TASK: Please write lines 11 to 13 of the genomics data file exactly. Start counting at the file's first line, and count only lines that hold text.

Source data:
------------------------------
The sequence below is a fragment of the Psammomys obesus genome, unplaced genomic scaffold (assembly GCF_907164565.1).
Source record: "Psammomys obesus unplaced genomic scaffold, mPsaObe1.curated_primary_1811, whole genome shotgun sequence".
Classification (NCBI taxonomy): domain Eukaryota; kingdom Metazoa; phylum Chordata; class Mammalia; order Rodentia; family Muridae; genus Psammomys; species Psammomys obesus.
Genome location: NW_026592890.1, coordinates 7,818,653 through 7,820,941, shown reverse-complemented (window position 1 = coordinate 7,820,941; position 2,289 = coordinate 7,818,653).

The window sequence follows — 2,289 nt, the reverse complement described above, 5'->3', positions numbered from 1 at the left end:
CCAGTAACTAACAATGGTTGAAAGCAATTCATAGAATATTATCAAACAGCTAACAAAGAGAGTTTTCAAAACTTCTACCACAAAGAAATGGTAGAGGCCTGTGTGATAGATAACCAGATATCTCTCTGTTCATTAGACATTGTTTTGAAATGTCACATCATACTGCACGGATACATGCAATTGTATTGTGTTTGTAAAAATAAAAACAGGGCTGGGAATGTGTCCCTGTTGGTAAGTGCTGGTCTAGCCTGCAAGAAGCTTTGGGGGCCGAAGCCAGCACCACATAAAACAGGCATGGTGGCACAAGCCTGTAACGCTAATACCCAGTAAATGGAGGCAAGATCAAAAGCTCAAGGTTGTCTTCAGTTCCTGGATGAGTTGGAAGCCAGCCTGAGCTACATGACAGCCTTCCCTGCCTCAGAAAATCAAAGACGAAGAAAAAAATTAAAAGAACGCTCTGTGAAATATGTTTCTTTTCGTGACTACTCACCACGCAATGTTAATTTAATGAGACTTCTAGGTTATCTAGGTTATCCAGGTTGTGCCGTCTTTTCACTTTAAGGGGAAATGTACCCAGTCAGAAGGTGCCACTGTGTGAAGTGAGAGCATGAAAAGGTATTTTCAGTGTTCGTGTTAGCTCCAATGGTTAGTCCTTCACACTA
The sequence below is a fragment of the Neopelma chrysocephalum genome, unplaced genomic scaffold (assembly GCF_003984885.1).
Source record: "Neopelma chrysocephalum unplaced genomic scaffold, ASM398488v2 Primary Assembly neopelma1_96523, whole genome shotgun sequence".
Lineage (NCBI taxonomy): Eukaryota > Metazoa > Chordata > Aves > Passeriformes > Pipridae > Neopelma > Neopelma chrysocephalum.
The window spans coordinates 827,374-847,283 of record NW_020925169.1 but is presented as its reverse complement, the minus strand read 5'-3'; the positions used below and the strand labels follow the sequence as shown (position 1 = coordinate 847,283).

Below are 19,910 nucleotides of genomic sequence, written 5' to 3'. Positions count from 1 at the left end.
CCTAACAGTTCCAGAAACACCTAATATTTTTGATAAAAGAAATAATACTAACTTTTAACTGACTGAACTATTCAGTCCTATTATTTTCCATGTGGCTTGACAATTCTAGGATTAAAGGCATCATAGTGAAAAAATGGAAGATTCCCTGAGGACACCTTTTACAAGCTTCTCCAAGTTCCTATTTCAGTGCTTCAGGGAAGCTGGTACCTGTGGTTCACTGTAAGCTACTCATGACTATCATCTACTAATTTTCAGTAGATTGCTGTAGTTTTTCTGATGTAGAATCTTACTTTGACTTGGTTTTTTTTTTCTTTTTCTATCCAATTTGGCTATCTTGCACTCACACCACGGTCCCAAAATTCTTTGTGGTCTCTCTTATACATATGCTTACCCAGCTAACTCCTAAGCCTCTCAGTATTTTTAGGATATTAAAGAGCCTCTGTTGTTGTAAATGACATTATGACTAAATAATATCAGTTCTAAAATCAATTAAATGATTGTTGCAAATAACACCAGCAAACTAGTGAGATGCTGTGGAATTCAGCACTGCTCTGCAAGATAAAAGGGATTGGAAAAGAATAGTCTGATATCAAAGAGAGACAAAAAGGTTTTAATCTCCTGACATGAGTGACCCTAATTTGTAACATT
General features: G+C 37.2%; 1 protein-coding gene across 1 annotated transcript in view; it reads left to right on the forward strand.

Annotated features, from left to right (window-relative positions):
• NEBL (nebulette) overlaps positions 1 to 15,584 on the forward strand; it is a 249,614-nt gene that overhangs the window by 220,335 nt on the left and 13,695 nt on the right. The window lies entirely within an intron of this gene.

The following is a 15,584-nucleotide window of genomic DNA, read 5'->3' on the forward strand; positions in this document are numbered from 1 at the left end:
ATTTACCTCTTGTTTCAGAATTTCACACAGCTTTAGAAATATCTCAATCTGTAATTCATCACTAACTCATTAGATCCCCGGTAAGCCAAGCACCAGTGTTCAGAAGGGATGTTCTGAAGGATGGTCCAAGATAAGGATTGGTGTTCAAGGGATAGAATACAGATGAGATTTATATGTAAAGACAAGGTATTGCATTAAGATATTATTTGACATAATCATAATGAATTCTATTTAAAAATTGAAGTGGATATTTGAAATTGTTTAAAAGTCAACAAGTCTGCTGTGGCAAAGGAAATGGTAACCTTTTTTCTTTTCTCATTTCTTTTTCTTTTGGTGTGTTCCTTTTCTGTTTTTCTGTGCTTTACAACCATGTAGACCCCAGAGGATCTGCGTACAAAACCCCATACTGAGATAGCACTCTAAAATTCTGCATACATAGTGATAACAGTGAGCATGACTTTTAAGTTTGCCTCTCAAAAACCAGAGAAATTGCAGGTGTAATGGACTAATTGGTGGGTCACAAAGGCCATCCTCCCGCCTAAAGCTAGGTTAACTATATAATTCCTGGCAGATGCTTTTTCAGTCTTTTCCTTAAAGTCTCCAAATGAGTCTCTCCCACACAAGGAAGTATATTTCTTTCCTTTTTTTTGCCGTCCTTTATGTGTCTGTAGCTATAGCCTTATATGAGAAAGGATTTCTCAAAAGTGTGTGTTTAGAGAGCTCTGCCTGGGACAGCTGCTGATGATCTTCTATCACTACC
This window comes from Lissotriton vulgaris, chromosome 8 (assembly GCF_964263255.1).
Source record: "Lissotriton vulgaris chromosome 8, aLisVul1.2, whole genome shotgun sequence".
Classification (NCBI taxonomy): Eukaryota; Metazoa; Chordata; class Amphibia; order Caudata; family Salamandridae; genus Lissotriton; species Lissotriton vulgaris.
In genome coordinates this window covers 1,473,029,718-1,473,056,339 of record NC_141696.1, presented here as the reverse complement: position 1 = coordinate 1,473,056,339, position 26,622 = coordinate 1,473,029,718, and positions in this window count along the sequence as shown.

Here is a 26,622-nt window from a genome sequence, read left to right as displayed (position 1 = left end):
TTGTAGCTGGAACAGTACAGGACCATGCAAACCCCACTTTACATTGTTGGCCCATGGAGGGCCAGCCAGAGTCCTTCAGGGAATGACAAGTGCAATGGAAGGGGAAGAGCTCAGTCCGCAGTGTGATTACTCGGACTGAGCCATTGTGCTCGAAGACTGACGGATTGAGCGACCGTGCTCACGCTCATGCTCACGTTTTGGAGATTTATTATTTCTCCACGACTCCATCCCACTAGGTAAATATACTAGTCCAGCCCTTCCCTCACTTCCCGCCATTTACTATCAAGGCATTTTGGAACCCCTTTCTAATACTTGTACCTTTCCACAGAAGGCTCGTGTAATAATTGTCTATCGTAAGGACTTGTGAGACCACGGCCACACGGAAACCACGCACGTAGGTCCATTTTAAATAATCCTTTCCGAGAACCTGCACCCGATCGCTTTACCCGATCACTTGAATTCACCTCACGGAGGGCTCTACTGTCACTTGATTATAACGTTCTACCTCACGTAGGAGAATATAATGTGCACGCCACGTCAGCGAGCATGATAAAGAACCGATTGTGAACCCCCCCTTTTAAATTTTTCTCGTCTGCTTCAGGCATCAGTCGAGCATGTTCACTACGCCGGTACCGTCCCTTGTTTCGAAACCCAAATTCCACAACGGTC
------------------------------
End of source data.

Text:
Below are 19,910 nucleotides of genomic sequence, written 5' to 3'. Positions count from 1 at the left end.
CCTAACAGTTCCAGAAACACCTAATATTTTTGATAAAAGAAATAATACTAACTTTTAACTGACTGAACTATTCAGTCCTATTATTTTCCATGTGGCTTGACAATTCTAGGATTAAAGGCATCATAGTGAAAAAATGGAAGATTCCCTGAGGACACCTTTTACAAGCTTCTCCAAGTTCCTATTTCAGTGCTTCAGGGAAGCTGGTACCTGTGGTTCACTGTAAGCTACTCATGACTATCATCTACTAATTTTCAGTAGATTGCTGTAGTTTTTCTGATGTAGAATCTTACTTTGACTTGGTTTTTTTTTTCTTTTTCTATCCAATTTGGCTATCTTGCACTCACACCACGGTCCCAAAATTCTTTGTGGTCTCTCTTATACATATGCTTACCCAGCTAACTCCTAAGCCTCTCAGTATTTTTAGGATATTAAAGAGCCTCTGTTGTTGTAAATGACATTATGACTAAATAATATCAGTTCTAAAATCAATTAAATGATTGTTGCAAATAACACCAGCAAACTAGTGAGATGCTGTGGAATTCAGCACTGCTCTGCAAGATAAAAGGGATTGGAAAAGAATAGTCTGATATCAAAGAGAGACAAAAAGGTTTTAATCTCCTGACATGAGTGACCCTAATTTGTAACATT
General features: G+C 37.2%; 1 protein-coding gene across 1 annotated transcript in view; it reads left to right on the forward strand.